George Foreman: My Big Mouth Pushed Me Into Boxing

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Who made you tough?

It doesn’t matter where you’re brought up, if you have a mother trying to raise seven kids, it’s going to be rough. I started hanging round the streets of Houston with the wrong people and getting into a whole heap of trouble robbing people and fighting. I learned how easy it is to end up on the wrong side of the road.

Who inspired you to box?

I was in a programme for unemployed kids called the Job Corps, and a few of us were sitting round listening to a boxing match on the radio between Cassius Clay and Floyd Patterson. Afterwards, everybody said, “Hey George, you’re always picking on people, you think you’re so tough, why don’t you become a boxer?” I told them, “I’ll show you!” That was my initiation. My big mouth pushed me into it.

Who coached you?

A guy called Charles Broadus. I told him I wanted to be a boxer, and he looked at me and said, “Well, you’re big enough, and you’re ugly enough, come down to the gym.” I didn’t fare too well at first, but I stayed with it. He told me that if I stopped fighting in the streets and tended to my manners, I could be an Olympic gold medallist.

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At the Games, I beat a Russian guy in the final. It was the height of the Cold War and the Superpowers, and they spooked us about what magnificent specimens the Russians were. I remember being filled with what you might call a patriotic fear. Made me hit him pretty hard, yes sir.

Who was the hardest puncher you ever faced?

I spent days in the gym sparring with Sonny Liston and I was smart enough to stay out of the way of his punches. I could feel the power even when he missed. He was the strongest guy – the other guys people talk about, they weren’t even second to him.

What was your best fight?

I never enjoyed a fight at the time, but the one I look back on with most pleasure was against a guy called Ron Lyle. I fought him just after losing the title to Muhammad Ali, and he dumped me on canvas. I remember lying there thinking, “What excuses can I come up with now?” I knew I had no choice but to get up, and keep fighting until I won. He dropped me more than once, but I never gave up getting up, so I was more proud of that victory than any other.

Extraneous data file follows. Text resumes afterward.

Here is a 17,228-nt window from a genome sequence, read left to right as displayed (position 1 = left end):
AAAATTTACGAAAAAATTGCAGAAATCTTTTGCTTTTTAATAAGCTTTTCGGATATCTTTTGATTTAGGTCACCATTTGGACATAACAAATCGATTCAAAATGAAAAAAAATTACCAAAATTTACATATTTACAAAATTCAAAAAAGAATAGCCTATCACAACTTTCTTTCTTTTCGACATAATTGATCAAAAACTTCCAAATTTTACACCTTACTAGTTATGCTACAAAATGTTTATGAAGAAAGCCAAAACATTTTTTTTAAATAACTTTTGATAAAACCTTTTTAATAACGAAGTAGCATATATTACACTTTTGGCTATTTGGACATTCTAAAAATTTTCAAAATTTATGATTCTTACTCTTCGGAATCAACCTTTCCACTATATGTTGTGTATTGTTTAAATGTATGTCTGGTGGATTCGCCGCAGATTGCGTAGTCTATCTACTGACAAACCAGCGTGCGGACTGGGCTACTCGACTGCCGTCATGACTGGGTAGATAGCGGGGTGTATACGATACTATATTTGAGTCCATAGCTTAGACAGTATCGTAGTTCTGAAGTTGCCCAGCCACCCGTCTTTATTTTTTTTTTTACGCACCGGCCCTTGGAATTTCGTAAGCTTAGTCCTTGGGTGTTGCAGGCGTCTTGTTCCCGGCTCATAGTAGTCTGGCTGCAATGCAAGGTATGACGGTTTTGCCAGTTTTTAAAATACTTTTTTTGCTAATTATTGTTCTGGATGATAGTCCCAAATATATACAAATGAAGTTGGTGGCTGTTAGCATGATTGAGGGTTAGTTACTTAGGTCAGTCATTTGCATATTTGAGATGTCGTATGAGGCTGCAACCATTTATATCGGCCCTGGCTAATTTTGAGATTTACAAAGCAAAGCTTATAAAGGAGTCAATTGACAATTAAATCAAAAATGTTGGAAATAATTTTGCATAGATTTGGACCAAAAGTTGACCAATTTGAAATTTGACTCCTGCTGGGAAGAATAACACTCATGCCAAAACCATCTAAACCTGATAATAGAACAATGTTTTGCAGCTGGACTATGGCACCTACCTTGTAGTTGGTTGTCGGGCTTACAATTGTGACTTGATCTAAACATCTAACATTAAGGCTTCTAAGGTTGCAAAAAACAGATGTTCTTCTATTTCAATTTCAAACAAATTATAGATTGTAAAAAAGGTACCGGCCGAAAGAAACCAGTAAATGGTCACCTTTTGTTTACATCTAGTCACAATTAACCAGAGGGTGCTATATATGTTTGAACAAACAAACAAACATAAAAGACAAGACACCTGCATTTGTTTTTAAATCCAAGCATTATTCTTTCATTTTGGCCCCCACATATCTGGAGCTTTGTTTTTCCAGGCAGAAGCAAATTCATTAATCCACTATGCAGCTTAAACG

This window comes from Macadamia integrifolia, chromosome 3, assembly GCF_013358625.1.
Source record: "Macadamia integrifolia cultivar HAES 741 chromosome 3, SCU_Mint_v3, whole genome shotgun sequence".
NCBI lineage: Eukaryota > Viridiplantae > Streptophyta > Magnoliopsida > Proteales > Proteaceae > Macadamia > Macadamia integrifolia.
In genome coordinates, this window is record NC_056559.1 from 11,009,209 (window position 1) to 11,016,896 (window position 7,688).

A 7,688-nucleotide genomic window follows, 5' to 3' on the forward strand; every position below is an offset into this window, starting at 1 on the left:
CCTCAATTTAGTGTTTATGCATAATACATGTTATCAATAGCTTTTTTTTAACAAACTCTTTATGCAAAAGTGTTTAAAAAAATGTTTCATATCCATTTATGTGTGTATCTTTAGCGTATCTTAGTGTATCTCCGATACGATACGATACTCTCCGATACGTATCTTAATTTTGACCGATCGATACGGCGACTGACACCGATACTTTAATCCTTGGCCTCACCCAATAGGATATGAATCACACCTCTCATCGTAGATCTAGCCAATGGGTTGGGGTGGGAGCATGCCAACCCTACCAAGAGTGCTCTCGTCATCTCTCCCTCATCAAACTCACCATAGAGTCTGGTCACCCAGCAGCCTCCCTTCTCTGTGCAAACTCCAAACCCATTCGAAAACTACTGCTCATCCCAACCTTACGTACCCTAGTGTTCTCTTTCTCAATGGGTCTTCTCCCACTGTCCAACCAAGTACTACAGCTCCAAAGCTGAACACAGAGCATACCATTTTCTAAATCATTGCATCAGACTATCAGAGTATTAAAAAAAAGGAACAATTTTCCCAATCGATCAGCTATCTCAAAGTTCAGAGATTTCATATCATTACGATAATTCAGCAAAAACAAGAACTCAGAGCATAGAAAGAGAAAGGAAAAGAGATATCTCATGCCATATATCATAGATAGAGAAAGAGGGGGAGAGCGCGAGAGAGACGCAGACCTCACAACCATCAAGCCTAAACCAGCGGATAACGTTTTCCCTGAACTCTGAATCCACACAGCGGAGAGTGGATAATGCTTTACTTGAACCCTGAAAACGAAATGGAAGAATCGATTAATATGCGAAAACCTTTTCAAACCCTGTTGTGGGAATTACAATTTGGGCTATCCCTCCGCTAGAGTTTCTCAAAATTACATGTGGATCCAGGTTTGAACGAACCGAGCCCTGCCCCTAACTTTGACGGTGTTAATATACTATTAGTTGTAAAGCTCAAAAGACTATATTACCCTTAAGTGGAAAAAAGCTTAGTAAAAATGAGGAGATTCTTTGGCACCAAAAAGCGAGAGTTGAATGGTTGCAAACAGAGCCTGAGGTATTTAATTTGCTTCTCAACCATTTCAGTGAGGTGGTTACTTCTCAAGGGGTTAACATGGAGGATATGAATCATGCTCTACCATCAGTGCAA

What’s the best thing about boxing?

Boxing is the grandaddy of all sports, the first one our ancestors indulged in. All other sports are just a more civilised version of it, and without boxing there wouldn’t even be ping pong! It’s like Scotch: you can water it down, but if you want the real thing, you’ve got to go to the source. There’ll always be some corner, some alley, some pit where men will fight, and they’ll make a few rules.

What was it like being born again?

I had just lost a fight to a guy named Jimmy Young. I went into the dressing room to cool off. I sat there thinking, “You don’t have to worry; you’re still rich, you can retire and die.” Then that phrase kept repeating, “You can die… you can die…” I couldn’t get it out of my head. Before you know it, my legs gave out on me. I said, “Hey, I’m fixing to die!” and then I was gone, into this deep, dark place – over my head, under me, all around me was a junkyard of nothing, all black, and I was dead.

Even as I tell you now, I can remember the smell that goes with death. I started fighting for my life, trying to make a deal and said, “I can give money to charity, do things for cancer,” and this voice answered, “I don’t want your money, I want you.” And just like that, I was rescued, like being plucked from the sea. I jumped up naked shouting, “Hallelujah, I’m clean!” My coaches had to pin me down with no clothes on and rush me to hospital.

What is your best tip for punching someone?

If you find yourself in a situation, remember that you can’t always wait to be attacked. That burglar or mugger is probably afraid that you’re going to fight back, he doesn’t want that, so satisfy that fear in him. Someone’s got to land the first punch in any fight, and it might as well be you.

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George Foreman has been working with Simply Prestige Events. For future events, see

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Grub Smith contributed interviews and features to the print edition of Coach, which ran from 2015 to 2016.